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Vol. 3, No. 6       May 16, 2007    

Design and Development for a Competitive Edge!

The Instructional Developer Workshop

Your added bonus for this workshop: Dr. Darryl Sink will be your presenter — reserve your seat today
.

  • Match your training outcomes – and course goals – to a specific business problem or opportunity
  • An opportunity to work in a small-class setting with Darryl Sink
  • Hands on practice and feedback on your own project

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Recent comments from Darryl’s Class in Schaumburg, IL:

  • Outstanding--I see why my co-workers liked this class!
    Linda Whitener,
    Omega Performance
  • Great course--wish I would have taken this when I first started instructional design.
    Laura Mangold
    Jewel-Osco
  • This course allowed me to put theory behind the years of practice. It re-emphasized a lot of my thinking and experience.
    Galina Pildush
    Juniper Networks
  • Most useful: “Consistency-(and then) once the course is designed and implemented-the evaluation. Darryl did an excellent job.
    Rachel Rowley
    Teva Neuroscience

You can see a detailed layout of the three days at www.dsink.com/workshops.html.
Join Darryl at an upcoming presentation of The Instructional Developer Workshop. . Please call Jane or register online today!

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ISPI Award of Excellence
2007 ISPI Awards of Excellence for Outstanding Human Performance Intervention
Learning Tree International, Inc. and DSA teamed up to design and develop a new learning experience that enhanced Learning Tree’s renowned course quality-and it was so much fun to be recognized with our client at the Awards Banquet. Just look at our smiles!

ISPI Award
Dr. Darryl Sink- Kendall Laine(Learning Tree International)- Thiagi,
Dr.Peter Honebein - Clare Carey (President, ISPI)

If you haven’t yet read the white paper describing the Award Winning  RealityPlus™ process, you can download it here.

Today's Tip
Instructor/Facilitator Guides, Part 2: Tips and the Value of Creating a Detailed Guide

Dr. Darryl Sink

In Part One of our tip on using instructor/facilitator guides, we discussed how detailed a guide should be related to the key paramater of scalability.

In Part Two, I would like to share with you the value of creating at least a level II guide for any formal training program.

Have you ever experienced a situation in which a person developed a course or program, delivered the program themselves and suddenly was no longer available to deliver the program? Maybe they received a promotion. Maybe they left the company. Maybe they had a prolonged illness. If they had not created a detailed guide for their course, you probably found yourself having to recreate the course nearly from scratch. Dr. Paul Swan, one of our DSA outstanding associates, was once head of training for a $1.8 billion company, with over 10,000 employees. He was concerned about this situation and made it a policy that if formal training was indicated, a level II instructor/facilitator guide would be required. Paul knew that in our tracking of the effort to create a level II guide, compared to a level I guide, it only requires 15-20% more time to create a detailed level II guide. It seemed to me to be a very good policy to receive a level II leader guide, to avoid losing the total effort put into developing a course.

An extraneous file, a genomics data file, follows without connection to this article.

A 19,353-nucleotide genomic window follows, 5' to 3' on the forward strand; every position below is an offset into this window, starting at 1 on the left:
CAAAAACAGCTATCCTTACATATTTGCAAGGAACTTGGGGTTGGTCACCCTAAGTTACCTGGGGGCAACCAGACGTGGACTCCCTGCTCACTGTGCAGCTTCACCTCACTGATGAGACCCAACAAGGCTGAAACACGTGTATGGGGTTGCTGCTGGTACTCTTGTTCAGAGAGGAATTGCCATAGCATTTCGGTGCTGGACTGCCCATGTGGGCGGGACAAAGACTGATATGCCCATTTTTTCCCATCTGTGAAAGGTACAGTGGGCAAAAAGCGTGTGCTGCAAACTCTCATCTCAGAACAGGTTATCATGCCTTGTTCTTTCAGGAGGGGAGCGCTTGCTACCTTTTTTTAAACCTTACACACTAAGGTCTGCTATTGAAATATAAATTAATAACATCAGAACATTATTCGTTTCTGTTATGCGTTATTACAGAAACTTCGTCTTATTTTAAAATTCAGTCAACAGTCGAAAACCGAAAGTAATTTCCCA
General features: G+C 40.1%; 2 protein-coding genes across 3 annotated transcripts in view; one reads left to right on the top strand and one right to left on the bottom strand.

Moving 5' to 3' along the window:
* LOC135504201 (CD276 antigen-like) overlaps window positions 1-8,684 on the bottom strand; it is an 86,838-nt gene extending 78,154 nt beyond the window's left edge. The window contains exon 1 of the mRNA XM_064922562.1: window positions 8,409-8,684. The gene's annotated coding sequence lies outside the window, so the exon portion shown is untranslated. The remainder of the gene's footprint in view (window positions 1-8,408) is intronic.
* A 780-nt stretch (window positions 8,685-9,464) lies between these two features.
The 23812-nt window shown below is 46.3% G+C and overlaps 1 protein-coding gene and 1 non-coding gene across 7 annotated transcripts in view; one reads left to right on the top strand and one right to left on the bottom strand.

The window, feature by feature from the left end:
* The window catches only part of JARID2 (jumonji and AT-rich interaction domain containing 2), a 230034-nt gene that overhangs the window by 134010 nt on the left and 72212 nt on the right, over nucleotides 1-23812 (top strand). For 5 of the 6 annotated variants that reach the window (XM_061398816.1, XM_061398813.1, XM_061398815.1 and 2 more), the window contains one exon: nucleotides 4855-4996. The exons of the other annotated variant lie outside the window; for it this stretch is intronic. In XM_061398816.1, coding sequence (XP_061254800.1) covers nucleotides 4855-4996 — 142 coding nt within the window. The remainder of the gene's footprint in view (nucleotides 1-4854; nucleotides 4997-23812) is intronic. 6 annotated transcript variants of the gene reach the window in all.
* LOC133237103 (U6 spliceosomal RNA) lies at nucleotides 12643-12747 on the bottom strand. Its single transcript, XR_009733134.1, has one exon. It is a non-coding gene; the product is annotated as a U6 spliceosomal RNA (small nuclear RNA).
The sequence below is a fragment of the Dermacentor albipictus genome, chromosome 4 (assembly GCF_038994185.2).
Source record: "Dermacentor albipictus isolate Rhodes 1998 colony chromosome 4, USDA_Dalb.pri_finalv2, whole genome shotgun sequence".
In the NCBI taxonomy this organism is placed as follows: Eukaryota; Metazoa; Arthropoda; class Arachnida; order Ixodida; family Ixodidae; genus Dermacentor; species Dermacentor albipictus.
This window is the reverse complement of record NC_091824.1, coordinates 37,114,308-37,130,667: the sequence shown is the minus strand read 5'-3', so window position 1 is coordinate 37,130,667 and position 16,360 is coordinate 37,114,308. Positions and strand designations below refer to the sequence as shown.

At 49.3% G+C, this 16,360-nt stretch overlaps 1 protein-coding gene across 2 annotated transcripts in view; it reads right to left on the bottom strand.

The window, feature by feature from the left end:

Here are a couple of tips that might help you in getting to a level II leader guide efficiently and effectively. I recommend that you only produce a level I guide (an outline of what you are going to say and do) until you have gone through a trial run of your program. This will allow you to get everything together necessary to run the program in less time than creating a level II guide right off the bat. After all, we often change things around or even eliminate topics once we try a program out. Once the program has been tried out and you are relatively certain things won’t change significantly, create the level II guide. This will be used to train others to deliver the program.

Another idea is to record your presentation, if it is a relatively short course, and ask a junior level person to write a level II guide from the recordings and having observed the course live. This is a great professional experience for a less experienced instructional designer and it saves a senior level instructional designer’s time. The original designer can then review a draft and make final changes to the guide.

Until next time,

Darryl

Article © 2007 Darryl L. Sink & Associates, Inc.

Related Tips


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Training Development Tips

Welcome to Training Development Tips
, a DSA newsletter for Instructional Designers and Performance Consultants. Each issue will include at least one proven tip to help you get the most out of your development and consulting efforts.

Send your top "Tip" to jane@dsink.com and maybe we'll use it in an upcoming newsletter. We'll give you full credit and even include your photo if you include it with your tip.

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Contact DSA
Darryl L. Sink & Associates, Inc.
One Cielo Vista Place
Monterey, CA 93940
Phone: 831.649.8384

Voicemail: 800.650.SINK (7465)
Fax: 831.649.3914
Workshops: Jane Sink, Vice President of Marketing



Copyright, Darryl L. Sink & Associates, Inc.
Monterey, California

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